Not quite the shortest post ever answering some questions that maybe you’ve asked recently

Last week, I wrote about how unnerving it felt to discover a sexual predator in my community. In the intervening days, I’ve been lucky enough to have other community members come forward with support, hugs, appreciation for my writing on this issue, or just wanting to talk about it. I’ve also had more than a few honest, if difficult, conversations. Some of the same questions/ideas keep coming up so I thought maybe I’d tackle a few of them in front of everyone.

1) What are the leaders going to do?
Our ragtag band of fitness misfits is led by a triumvirate of eager and caring people. They aren’t leaders in name only; they are leaders because quite simply they are willing to do more work than the rest of us care to do. Here’s the truth: they don’t really need to do anything. Well, that is, they don’t need to do anything more than the rest of us: don’t be a sexual predator, support/believe survivors who come forward, don’t tolerate predator behavior in the community.

Our community has a decentralized power – the power doesn’t come from any one person but from all of us coming together under a shared set of principles.1 In communities with centralized hierarchical power2, it *is* important for the power-holder(s) to come out quickly and unambiguously against sexual predators. Why the difference? In the centralized hierarchical model, members of the community are looking *to* the leader(s) to establish and maintain the community’s priorities and principles. In our community, *everyone* who shows up, establishes and maintains the priorities and principles, together, equally.

Our community leaders are also members of our community and thus probably going through the same cycle of emotions many of us have been through. On top of this, they may feel like they did something wrong, like something in their leadership caused this to happen. The best sexual assault prevention “tip” is to not assault anyone. As long as none of the leaders is a sexual predator, they are doing the most they can do to prevent sexual predators in our community. It’s probably not a bad time to remind them that they are doing an excellent job and offer them a hug.

2) Whew. It’s hard to hear but I’m glad we know who it is.
I understand this feeling. It’s like when Waze alerts me to a giant pothole ahead. Sure, I’m super aggravated that the city hasn’t fixed this malingering menace but hey – at least I know about it and can swerve around it just in time. Why do I know about the pothole? Because another driver reported it into the app. We know about this particular person because his behavior made news.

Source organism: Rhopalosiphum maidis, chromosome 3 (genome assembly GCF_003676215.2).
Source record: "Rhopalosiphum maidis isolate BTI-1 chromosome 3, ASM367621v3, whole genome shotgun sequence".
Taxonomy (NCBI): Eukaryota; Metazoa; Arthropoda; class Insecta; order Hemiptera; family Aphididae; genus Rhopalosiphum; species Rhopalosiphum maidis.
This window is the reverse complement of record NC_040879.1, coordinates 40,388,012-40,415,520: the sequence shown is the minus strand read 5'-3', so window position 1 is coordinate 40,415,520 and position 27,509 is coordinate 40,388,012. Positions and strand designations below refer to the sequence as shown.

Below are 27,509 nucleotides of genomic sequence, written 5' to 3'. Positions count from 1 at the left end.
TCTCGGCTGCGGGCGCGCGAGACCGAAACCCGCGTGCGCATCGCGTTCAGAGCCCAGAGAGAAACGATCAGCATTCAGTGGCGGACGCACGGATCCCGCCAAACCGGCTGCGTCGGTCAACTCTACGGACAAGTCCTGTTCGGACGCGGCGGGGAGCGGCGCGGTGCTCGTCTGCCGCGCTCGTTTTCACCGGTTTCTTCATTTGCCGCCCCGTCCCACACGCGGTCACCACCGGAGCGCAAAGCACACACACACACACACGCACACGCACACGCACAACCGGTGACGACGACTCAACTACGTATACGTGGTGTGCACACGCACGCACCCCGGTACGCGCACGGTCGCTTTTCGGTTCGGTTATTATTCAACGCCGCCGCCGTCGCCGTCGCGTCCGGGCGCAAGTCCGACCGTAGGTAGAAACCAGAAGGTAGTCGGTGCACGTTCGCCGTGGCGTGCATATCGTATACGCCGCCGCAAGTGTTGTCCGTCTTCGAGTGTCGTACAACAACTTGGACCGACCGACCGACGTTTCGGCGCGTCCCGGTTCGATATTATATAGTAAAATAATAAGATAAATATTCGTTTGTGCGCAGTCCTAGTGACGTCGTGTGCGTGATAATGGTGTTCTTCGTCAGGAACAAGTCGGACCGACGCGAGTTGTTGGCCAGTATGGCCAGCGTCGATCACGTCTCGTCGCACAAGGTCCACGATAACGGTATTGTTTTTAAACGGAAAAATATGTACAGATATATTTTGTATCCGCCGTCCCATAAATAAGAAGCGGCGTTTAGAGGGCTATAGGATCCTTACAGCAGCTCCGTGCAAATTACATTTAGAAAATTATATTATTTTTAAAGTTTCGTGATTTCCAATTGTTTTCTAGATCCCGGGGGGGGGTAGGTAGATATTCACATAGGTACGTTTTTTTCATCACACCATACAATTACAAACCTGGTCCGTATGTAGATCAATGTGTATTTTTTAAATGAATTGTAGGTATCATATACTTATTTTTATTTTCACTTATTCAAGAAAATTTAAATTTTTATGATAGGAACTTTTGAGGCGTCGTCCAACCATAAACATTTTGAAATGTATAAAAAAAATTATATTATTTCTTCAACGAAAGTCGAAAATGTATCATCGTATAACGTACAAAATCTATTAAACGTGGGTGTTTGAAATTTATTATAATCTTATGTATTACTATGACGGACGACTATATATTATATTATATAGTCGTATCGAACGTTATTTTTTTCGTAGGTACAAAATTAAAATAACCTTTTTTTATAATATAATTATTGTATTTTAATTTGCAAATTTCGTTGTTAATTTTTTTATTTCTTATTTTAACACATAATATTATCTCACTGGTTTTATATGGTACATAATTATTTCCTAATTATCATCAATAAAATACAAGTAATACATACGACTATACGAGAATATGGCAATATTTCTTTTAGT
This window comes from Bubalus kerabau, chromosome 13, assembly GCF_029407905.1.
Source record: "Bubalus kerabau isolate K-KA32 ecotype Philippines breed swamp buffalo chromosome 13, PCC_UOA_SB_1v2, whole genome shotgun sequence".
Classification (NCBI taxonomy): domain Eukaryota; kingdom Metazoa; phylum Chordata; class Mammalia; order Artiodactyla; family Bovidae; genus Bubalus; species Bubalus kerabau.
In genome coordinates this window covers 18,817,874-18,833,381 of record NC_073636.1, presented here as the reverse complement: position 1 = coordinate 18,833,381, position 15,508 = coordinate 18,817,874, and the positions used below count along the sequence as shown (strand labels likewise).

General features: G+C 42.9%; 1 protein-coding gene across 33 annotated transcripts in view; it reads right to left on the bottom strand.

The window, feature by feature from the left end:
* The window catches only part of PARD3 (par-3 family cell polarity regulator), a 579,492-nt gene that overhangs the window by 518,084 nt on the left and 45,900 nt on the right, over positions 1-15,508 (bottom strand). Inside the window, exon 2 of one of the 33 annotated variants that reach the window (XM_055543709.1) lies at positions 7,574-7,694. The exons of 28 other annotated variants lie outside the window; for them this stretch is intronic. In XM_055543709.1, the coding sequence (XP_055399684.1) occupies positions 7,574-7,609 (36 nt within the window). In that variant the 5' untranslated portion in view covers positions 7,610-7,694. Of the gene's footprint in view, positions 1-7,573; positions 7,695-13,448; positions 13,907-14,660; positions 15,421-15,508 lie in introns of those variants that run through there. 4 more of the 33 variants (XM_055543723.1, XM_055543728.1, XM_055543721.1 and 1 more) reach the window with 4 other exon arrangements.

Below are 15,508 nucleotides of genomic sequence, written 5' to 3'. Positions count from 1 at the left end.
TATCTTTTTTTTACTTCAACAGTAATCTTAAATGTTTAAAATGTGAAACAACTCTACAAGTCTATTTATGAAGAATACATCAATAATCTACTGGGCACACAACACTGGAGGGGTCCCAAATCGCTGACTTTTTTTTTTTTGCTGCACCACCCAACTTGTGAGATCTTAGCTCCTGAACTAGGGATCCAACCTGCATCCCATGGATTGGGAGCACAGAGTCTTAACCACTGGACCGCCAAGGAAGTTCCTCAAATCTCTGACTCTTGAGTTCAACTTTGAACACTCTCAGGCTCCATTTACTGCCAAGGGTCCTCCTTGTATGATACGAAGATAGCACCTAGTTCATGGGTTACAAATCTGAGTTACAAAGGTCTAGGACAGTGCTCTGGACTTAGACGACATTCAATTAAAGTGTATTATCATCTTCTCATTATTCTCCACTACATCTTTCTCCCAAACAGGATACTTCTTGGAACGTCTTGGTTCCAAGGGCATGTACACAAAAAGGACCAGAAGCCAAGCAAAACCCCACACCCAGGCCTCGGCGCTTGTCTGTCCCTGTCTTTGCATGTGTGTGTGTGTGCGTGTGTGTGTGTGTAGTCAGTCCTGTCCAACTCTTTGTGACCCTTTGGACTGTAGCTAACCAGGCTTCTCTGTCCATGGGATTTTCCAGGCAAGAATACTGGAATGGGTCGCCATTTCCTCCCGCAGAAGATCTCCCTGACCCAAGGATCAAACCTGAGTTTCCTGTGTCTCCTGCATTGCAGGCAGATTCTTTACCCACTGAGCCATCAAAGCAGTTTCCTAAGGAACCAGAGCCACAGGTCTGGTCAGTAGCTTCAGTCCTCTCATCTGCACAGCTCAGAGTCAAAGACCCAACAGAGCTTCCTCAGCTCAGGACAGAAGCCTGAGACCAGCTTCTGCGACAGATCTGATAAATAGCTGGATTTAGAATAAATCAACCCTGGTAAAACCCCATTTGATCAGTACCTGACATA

My larger point was that in any given community space, statistics tells us that a certain percentage of the people around us at any given moment are sexual predators; people we like, people we know, people among us totally undetected. We are a large group. I don’t feel happy about assuring you that there are probably other predators in our community, potholes yet to be reported. To feel safe because this one guy has been identified misses the point entirely.

3) That’s not a surprise … something seemed always seemed off … he creeped me out
Yeah, it was easy for me to see a few problematic behaviors/clues after the fact, too. I retroactively correlated some behaviors with predator-like behavior. I was still floored when I found out; I still didn’t see it coming. Despite the fact that the vast majority of crimes are committed against us by people we know, many of us are part of a generation indoctrinated into the “stranger danger” methodology of self-defense/crime prevention. Awful crimes from rape to murder to identity theft are more likely to be committed by criminals operating from a place of trust. That guy who “looks like a creeper” probably isn’t all that dangerous. The dangerous one is the one who is kind, thoughtful, sociable … likable. Being this way allows predators a heckuva lot more access to what they want than “looking like a creeper.” Some of the most dangerous predators go to considerable effort to earn your trust, establish emotional intimacy, gain the approval of others; they hone these skills to perfection because they really help in being a successful predator. The person who “looks like a creeper” might just have some lousy social skills.

4) Thanks for speaking up/writing about this/etc.
You’re welcome! I’m glad if what I wrote helped in any way (I really, really am). Please don’t ever feel the need to wait for me to speak about something important – all of your voices are equally important and relevant.

5) Come forward
I was not the person who recently “outed” the predator to our community. That person felt a certain level of fear around saying something negative about a community member. Would people be angry with him? Would it make our community “look bad?” He was lucky in that the person he was “outing” had quite a public record. His report was easily corroborated by local and national news coverage on the incident. In his court case, the predator fully admitted to doing what he did (he just argued that his actions were legal under current law). The report was inscrutable, shielding the reporting member from having to deal with any doubts or second-guessing.

What happens if someone assaults you and there’s no local or national news to back you up? Please, please come forward. Our collective safety, creating a community of consent is more important than preserving an artificial safety based on not saying anything bad about anyone else.3 It doesn’t matter if the person who assaulted you is a long-time member, a well-liked member, a member who leads an off-shoot group – no one is in such a high status as to be exempt from the consequences of their actions.